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The Doctor is keeping an eye on the Daleks

This week, the clues have started to arrive in earnest, teasing ahead to this year’s Doctor Who Christmas special, “The Time of the Doctor,” and creating an air of mystery and anticipation. And as you’d hope, some of the them are a little bewildering too.

First, there were the posters depicting the Doctor walking around with a Cyberman’s head in his hand.


This lead to series of forensic examinations, looking for clues and Easter eggs. Take a look here for the poster above.

The Time of the Doctor

And then there’s this one too.

Some of the BBC One Christmas trailers then showed Clara attempting to pass the Doctor off as… well take a look:

And then a whole gallery of images emerged, which featured the Doctor waving around a Dalek’s eyestalk (see above), the return of the Anglican marines from “A Good Man Goes To War,” and, most startlingly of all, this:

Wooden Cyberman - The Time of the Doctor

What can it all mean? Well, a very merry Christmas, for one thing.

Here’s what else has been going on in space and time this week:

Steven Moffat has confirmed three things about Season Eight. There will be no break halfway through, there will be at least twelve episodes and you’ll be able to see it in late summer/early fall 2014.

• “The Day of the Doctor” is out in a Blu-Ray 3D/Blu-Ray/DVD pack or DVD today (December 10). Bonus features include the Doctor Who Explained special; the minisodes “The Night of the Doctor” and “The Last Day;” a behind-the-scenes featurette with the cast and Steven Moffat; the Comic-Con trailer, and the 50th anniversary tribute teaser.

Note: U.K. fans can order 3D Blu-Ray and DVD via BBC Shop, while Australian Whovians can grab the title via the Doctor Who 50 Store.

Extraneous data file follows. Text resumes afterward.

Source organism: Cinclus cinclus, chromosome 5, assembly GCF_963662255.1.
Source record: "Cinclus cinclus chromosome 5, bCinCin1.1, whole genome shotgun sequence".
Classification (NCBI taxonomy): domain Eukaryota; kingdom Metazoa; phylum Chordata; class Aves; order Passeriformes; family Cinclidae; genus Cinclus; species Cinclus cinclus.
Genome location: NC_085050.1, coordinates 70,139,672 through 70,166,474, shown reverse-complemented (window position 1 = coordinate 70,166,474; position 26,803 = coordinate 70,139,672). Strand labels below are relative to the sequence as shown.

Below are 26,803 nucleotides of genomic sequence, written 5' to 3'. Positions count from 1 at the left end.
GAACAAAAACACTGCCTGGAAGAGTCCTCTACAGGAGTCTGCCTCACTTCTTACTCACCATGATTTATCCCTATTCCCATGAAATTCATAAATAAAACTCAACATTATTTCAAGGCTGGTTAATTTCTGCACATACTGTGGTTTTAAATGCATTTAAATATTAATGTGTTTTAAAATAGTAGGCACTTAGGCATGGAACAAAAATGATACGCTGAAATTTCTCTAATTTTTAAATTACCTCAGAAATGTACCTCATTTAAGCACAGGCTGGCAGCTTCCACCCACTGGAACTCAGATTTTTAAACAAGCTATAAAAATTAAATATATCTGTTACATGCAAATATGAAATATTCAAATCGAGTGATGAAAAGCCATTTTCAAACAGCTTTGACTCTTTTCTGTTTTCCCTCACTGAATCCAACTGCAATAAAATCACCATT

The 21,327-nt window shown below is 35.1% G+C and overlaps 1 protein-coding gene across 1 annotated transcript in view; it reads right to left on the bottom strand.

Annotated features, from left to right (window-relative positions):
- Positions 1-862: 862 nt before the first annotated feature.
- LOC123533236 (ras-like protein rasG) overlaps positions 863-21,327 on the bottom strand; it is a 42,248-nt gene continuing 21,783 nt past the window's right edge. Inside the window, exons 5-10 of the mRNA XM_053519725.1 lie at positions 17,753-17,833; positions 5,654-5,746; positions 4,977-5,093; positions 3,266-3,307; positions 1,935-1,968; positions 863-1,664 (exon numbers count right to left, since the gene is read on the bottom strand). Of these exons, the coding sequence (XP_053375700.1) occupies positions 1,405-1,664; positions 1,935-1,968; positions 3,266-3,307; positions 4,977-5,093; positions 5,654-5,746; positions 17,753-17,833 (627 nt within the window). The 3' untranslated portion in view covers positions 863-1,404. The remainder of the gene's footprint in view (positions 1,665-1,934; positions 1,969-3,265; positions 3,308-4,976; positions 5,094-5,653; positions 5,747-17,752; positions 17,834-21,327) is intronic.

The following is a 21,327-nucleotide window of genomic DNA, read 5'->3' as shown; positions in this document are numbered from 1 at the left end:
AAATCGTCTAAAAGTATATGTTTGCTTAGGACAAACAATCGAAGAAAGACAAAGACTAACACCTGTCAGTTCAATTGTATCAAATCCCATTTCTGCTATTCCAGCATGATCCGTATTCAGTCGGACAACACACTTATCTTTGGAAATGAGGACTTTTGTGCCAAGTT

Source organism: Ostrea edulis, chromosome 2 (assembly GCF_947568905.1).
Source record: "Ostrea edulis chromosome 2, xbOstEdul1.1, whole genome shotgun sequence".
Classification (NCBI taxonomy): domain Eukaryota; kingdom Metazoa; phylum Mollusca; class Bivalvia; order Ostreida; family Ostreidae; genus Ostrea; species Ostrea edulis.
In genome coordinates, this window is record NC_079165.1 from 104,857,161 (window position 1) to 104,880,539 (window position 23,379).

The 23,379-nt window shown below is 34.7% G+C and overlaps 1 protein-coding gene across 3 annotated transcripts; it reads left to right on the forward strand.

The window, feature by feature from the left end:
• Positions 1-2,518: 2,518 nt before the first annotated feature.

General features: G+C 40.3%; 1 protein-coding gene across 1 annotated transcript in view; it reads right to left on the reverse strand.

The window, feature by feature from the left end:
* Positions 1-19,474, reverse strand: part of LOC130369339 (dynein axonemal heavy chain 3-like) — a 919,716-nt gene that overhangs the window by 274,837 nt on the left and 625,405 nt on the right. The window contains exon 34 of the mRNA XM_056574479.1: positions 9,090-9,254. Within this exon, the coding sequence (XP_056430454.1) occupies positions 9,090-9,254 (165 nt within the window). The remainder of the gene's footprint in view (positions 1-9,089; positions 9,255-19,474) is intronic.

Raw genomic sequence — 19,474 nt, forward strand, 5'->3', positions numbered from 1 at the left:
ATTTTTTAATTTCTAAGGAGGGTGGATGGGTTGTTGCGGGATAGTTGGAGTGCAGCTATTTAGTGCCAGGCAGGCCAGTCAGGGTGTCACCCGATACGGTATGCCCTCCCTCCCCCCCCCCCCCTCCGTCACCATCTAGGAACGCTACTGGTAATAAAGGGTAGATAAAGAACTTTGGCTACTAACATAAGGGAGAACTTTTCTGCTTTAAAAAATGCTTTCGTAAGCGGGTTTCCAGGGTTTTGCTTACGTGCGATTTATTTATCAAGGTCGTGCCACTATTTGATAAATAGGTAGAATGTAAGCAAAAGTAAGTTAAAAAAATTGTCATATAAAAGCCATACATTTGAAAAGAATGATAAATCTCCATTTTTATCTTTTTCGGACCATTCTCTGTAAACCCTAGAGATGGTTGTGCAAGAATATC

Plus: a guide to Whovian gift-giving for the holiday season.

Peter Capaldi is too young to play the Doctor, he says:

• BBC One controller Charlotte Moore has seen his first few scenes, and she’s keen.

Take a look at ten times the Doctor has been the villain, thus crushing our hearts and reminding us of the importance of the companions and how sometimes they’re there to protect the Doctor from himself.

A Radio Times interview with Matt Smith, in which he says: “I’m a firm believer in the parallels between sport and acting. Practice is important. Frank Lampard practices sprints his entire career. An actor might work on his voice. But then it’s about expression in the moment – preparation and dedication are fine, but you have to deliver spontaneously.”

• A look behind the scenes at the making of The Day of the Doctor, with the cast, crew, and narrator and Sixth Doctor himself, Colin Baker.

• With the Christmas special well on its way, here are five things we can look forward to seeing and six things we’ll expect from Eleven’s farewell.

Watch as this science teacher goes through and lists all 240 Doctor Who stories to raise money for Children in Need.

• Paul McGann also made a behind the scenes video, from the set of “The Night of the Doctor”:

Ten ways Patrick Troughton made the recorder cool.

• Fun fact: Mark Gatiss asked Rachael Stirling to be in Doctor Who on stage in the middle of a play, says Stirling. He then wrote “The Crimson Horror” for her!

• Who wants to learn how to make TARDIS macaroons?

• With Gallifrey no longer destroyed, the opportunity to bring back some Time Lords and Ladies is open. Here’s a list of the some WhatCulture would like to see and the actors who should reincarnate them.

And finally, let’s go out with a song.

In all the kerfuffle around the 50th anniversary, this moment may have been overlooked, but it’s worth revisiting now. This happened on November 23, the 50th anniversary itself, in the Town Hall in New York. Amanda Palmer is singing “Say Hello,” by Allegra Rosenburg, which was inspired by “The Doctor’s Wife,” written by Neil Gaiman.

Neil Gaiman, the Palmer’s husband, is also onstage, because this is “An Evening With Amanda Palmer and Neil Gaiman” and he has to hold cue cards. A task in which he is more than ably assisted by none other than Arthur Darvill:



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By Kristina Trujillo